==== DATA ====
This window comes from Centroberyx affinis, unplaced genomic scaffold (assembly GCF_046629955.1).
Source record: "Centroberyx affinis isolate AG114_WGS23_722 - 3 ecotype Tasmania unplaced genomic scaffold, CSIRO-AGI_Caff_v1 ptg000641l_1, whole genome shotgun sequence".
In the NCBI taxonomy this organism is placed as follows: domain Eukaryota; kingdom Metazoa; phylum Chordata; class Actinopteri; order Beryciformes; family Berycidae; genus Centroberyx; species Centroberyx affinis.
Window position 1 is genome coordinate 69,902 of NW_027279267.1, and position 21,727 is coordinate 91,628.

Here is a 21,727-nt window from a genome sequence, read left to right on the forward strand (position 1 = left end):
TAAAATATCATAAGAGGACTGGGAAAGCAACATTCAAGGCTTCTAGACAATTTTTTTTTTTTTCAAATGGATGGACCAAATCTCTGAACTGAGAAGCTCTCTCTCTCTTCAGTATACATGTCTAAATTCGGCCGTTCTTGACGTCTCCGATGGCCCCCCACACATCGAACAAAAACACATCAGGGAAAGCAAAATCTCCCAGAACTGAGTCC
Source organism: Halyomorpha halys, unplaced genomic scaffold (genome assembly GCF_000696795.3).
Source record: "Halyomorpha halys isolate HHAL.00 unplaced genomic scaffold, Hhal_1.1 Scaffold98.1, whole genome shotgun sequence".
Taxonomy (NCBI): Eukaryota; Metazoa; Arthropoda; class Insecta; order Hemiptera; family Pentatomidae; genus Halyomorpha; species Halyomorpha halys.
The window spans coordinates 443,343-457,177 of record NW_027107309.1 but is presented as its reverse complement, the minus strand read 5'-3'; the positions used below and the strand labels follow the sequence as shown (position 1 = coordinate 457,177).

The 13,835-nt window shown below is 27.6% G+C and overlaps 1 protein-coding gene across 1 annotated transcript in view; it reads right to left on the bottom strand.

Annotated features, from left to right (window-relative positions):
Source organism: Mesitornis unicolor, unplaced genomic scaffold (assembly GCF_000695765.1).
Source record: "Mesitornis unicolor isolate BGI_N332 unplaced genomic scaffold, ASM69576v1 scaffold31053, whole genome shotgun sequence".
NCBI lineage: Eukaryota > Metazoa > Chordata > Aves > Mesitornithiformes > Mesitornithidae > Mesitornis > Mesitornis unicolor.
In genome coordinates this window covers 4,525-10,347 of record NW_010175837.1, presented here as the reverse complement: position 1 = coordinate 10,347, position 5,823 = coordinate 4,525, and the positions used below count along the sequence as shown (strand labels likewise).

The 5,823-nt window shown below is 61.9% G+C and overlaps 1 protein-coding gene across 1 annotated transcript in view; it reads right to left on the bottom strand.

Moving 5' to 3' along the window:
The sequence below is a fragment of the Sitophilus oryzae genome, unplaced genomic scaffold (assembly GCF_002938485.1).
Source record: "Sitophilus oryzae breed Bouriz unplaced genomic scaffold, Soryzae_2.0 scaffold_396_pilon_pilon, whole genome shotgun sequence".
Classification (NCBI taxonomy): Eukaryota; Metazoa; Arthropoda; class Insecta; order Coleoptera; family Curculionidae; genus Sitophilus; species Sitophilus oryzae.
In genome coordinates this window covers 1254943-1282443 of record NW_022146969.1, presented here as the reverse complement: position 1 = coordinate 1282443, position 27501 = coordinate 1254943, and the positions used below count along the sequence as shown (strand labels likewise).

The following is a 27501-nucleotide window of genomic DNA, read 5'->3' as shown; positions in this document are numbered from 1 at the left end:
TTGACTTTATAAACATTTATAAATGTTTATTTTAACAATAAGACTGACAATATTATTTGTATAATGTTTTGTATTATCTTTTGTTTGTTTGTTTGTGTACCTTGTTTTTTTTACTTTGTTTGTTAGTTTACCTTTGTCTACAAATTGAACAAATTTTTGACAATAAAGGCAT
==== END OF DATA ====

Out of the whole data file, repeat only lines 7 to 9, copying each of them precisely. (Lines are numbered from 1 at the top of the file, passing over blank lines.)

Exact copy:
Source organism: Halyomorpha halys, unplaced genomic scaffold (genome assembly GCF_000696795.3).
Source record: "Halyomorpha halys isolate HHAL.00 unplaced genomic scaffold, Hhal_1.1 Scaffold98.1, whole genome shotgun sequence".
Taxonomy (NCBI): Eukaryota; Metazoa; Arthropoda; class Insecta; order Hemiptera; family Pentatomidae; genus Halyomorpha; species Halyomorpha halys.